I cringed as I read this because I’m a sucker for those articles, especially when I should be writing, which is a type of deep work. I’ve also found that as soon as the writing gets tough, I tend to switch to skimming these kinds of online distractions when I should be digging in and concentrating harder.

Happier at Work?!?!

Another finding is that people are actually happier at work than during leisure time because work has goals and challenges, among other things. Free time is unstructured, which makes it harder to enjoy.

I can totally understand this point. I’ve spent countless hours playing silly online games or surfing the web instead of using that time for something I enjoy—like designing planner stickers or reading. The internet and social media are seductive creatures that I lose hours to. I’m always upset at the end of a weekend day when I’ve found that I’ve wasted my time.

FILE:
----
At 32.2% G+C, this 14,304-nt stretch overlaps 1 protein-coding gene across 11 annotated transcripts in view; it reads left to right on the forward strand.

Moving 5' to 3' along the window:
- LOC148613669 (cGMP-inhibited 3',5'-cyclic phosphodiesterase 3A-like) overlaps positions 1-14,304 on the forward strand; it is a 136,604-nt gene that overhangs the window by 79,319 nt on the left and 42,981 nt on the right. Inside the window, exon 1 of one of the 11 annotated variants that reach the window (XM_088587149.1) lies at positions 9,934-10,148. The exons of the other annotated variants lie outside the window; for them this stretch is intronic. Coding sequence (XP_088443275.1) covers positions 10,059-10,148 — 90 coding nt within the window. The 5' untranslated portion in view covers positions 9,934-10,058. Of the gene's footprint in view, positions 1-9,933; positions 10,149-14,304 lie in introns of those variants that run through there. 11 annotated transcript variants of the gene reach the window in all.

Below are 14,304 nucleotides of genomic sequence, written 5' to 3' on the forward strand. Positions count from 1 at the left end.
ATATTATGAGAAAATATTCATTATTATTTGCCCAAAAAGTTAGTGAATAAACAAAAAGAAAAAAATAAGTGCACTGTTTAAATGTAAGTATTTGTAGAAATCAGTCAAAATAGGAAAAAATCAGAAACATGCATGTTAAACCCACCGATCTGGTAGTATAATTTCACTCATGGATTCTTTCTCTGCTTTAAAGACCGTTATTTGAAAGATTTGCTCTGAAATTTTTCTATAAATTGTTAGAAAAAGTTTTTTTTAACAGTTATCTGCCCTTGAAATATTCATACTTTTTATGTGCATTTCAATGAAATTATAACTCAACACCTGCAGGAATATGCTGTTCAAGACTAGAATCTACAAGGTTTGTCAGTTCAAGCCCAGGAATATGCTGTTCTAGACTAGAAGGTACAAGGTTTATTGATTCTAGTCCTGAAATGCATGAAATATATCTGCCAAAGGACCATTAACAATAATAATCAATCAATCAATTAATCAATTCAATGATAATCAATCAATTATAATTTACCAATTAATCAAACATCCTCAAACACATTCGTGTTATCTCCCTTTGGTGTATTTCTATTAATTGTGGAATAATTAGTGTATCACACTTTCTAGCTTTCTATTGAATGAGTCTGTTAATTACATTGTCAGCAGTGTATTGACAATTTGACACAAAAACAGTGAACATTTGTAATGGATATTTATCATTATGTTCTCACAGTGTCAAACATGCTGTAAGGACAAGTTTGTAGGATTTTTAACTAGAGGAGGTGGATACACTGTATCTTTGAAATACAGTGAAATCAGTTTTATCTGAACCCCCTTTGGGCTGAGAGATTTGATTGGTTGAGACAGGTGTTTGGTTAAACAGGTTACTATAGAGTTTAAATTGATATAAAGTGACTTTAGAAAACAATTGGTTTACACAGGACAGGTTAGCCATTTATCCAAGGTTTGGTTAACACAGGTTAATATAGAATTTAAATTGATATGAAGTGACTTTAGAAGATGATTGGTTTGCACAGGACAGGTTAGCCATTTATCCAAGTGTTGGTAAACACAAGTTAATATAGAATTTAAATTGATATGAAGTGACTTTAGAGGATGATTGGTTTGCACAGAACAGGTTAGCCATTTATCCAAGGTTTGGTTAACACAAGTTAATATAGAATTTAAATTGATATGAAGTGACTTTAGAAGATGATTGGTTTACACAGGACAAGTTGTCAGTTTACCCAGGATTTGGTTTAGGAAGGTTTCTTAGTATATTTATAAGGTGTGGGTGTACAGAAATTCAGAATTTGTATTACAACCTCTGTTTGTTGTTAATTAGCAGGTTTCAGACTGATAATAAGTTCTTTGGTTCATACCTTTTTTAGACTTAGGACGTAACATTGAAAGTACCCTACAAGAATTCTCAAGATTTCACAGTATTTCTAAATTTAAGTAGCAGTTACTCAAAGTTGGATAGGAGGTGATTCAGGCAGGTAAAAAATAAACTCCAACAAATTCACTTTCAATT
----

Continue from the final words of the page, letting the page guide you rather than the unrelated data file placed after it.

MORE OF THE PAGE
Newport has an answer to this.

When it comes to your relaxation, don’t default to whatever catches your attention at the moment, but instead dedicate some advance thinking to the question of how you want to spend [your time].

Less Time is Sometimes Better

I’ve always enjoyed being busy. The more I have on my to-do list, the happier I am. I’ve also always found that the more I have to do, the more efficient I am with my time. Newport discusses an experiment where a company cut down their workweek from five days to four, yet the employees produced the same amount of work. 37signals cofounder Jason Fried explains the phenomenon: